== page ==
Using Aquifers for Water Storage in Cache Valley

By Paul Inkenbrandt and Kevin Thomas

Aquifer storage and recovery (ASR) is the artificial recharge of water into an aquifer, where it is stored for later withdrawal. Water is stored during relatively “wet” periods and is used later during periods of drought and high water demand. Artificial recharge is generally achieved either by ponding water in surface basins, where it can seep into the soil and infiltrate into the aquifer (surface spreading), or by injecting the water directly into the aquifer through a well (injection). Storing water in the subsurface prevents evaporative loss common with surface reservoirs, and allows for fewer infrastructure and space requirements than surface reservoirs.

Many entities in Utah, including the Weber Basin Water Conservancy District, Leamington Town, Washington County Water Conservancy District, Brigham City, and the Jordan Valley Water Conservancy District have active ASR projects. Using experience from previous collaborative ASR projects, the UGS has recently evaluated the potential for ASR in Cache Valley.

Cache County expressed interest in ASR projects to provide the county with increased flexibility in managing groundwater resources. Although Cache Valley has an abundance of water resources relative to other areas in Utah, agricultural activities and a growing population create a demand for a well-managed hydrologic system. Excess spring runoff can augment groundwater resources through artificial groundwater recharge as part of one or more ASR projects. A provision by the Utah Division of Water Rights requires the forfeiture of a water right if not used for seven years. Due to redevelopment of agricultural lands, groundwater rights for those lands are forfeited due to nonuse. ASR would allow Cache County to secure the water rights through water banking before they are forfeited to other entities. The UGS proposed to establish an ASR project in multiple phases to (1) locate areas that would likely be suitable for ASR, (2) determine the suitability of selected sites via more in-depth investigation, (3) design and implement an ASR pilot project, and (4) conduct a post-project investigation.

In 2011 the UGS, in cooperation with Utah State University emeritus professor Robert Oaks, Jr., documented the initial phase (site assessment) of the ASR investigation in UGS Open-File Report 579. Potentially suitable areas had a downward hydrologic gradient, lack of laterally continuous clay confining units, available land for use, and available water source(s) for infiltration. A clay confining layer above the principal aquifer, coupled with the near-surface extent of the relatively low-permeability Salt Lake Formation, limits the potential surface-spreading sites to a narrow band along the eastern mountain front of Cache Valley, between Smithfield and Hyrum. Three sites were identified as adequate for ASR, including a surface-infiltration sand pit east of Providence, a surface-infiltration gravel pit east of North Logan at the mouth of Green Canyon, and a possible injection well in Logan.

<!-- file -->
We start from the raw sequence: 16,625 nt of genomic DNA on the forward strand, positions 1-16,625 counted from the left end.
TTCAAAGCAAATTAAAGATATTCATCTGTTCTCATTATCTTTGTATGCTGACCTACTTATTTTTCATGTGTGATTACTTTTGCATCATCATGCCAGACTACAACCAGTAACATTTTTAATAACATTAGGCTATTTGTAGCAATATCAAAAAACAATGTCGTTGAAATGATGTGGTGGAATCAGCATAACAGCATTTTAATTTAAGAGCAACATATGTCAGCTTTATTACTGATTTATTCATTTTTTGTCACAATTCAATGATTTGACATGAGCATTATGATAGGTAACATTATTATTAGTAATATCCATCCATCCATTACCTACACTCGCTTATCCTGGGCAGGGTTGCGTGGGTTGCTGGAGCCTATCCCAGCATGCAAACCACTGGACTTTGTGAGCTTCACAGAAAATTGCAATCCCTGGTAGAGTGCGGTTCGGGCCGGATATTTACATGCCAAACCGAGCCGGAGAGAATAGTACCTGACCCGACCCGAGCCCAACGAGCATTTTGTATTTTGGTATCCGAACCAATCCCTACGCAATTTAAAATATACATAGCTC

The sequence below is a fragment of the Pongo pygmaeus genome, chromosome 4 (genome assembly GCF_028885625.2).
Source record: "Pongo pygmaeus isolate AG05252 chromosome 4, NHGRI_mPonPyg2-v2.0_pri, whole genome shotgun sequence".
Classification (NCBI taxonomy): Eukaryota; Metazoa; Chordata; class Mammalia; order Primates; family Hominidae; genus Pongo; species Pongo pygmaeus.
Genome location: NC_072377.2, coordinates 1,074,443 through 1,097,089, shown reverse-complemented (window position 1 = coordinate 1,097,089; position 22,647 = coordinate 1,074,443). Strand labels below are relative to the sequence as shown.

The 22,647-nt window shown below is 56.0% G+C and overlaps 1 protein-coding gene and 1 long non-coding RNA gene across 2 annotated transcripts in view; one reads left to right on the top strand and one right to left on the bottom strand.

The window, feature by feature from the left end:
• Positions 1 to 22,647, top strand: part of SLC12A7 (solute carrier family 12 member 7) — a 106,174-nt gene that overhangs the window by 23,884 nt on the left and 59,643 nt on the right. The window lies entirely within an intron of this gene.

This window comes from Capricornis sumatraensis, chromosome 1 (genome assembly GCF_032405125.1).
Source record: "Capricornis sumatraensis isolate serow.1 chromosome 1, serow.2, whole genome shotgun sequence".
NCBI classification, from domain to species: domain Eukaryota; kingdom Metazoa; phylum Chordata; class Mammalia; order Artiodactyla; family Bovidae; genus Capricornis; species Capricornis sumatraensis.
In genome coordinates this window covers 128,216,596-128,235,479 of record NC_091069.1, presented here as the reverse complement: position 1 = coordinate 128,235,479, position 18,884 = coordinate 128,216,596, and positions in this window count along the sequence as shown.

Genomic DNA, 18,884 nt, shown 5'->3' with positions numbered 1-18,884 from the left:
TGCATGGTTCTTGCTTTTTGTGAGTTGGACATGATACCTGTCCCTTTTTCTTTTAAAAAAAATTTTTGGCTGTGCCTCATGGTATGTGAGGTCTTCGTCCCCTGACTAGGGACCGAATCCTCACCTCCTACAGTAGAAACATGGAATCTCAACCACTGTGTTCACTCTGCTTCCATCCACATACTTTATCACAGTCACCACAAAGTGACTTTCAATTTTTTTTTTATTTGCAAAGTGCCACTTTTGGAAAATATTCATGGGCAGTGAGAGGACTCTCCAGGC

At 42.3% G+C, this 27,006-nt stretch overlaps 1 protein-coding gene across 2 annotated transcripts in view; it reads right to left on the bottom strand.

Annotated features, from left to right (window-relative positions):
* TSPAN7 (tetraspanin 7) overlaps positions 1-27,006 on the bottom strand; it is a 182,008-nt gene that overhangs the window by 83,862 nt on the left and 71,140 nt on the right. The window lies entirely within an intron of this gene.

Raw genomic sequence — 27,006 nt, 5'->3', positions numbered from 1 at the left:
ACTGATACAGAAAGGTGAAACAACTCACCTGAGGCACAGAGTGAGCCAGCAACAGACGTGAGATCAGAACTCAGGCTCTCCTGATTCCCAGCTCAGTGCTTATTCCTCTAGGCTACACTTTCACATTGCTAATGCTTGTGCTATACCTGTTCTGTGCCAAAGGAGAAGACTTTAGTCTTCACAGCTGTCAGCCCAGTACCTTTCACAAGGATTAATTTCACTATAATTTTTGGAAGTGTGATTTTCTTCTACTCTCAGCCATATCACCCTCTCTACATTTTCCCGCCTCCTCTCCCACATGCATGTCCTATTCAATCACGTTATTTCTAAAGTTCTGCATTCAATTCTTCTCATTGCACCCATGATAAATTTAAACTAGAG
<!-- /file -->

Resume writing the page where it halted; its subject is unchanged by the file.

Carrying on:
The 2011 water year was relatively wet, and melting of the winter snowpack produced a significant flow of surface water from the usually dry mouth of Green Canyon. During June 2011, North Logan City diverted water into impoundmentponds created in the gravel pit area adjacent to the mouth of Green Canyon to accommodate excess flow. The water diversion provided an opportunity for us to monitor how well the site worked for ASR.

In August, the UGS investigated the infiltration at Green Canyon using a high-precision gravimeter to measure movement of the mass of infiltrating water in the subsurface. High-precision gravity data comprise an important tool that helps document the movement of groundwater that has infiltrated in recharge areas. Paul Gettings of the University of Utah helped create a radial network of gravity stations around the area of infiltration (gravity pit), at which the UGS measured the gravity during several measuring campaigns. These measuring campaigns were conducted in late August 2011, late September 2011, late October 2011, and early March 2012, measuring gravity at the same sites each time.

Computer software created by Paul Gettings enabled us to calculate changes in mass based on the very small changes in gravity observed between measurements. All changes in mass determined from the gravity changes were likely changes in the total mass of water at each gravity station.

We compared the gravity measurements to hydrologic measurements, including water levels in two wells, discharge of a spring, flow into the infiltration area, and elevation of the water in the infiltration area, to estimate the volume of infiltrated water. At least 2000 acre-feet (about 650 million gallons) of water infiltrated into the gravel pit from mid–June 2011 to late September 2011. Well water levels and gravity changes indicate groundwater recharge included contributions from regional infiltration,
subsurface flow, and infiltration into the gravel pit.

This study is an excellent opportunity to observe how the aquifer system near the mouth of Green Canyon reacts to large amounts of infiltrating water. The area is hydrologically complex, with a large number of inputs and outputs of water (see diagram). The ASR study in Cache Valley is ongoing, but we are confident that artificial recharge was occurring as a result of the water being diverted into the impoundment ponds. Cache County has interest in further developing this site as an area for ASR, which would consist of adding more flow control, a monitoring well, measuring water chemistry, and continued gravity measurements. Overall, if the county pursues ASR, they will have another tool to help them better manage water resources.

Survey Notes, v. 45 no. 1, January 2013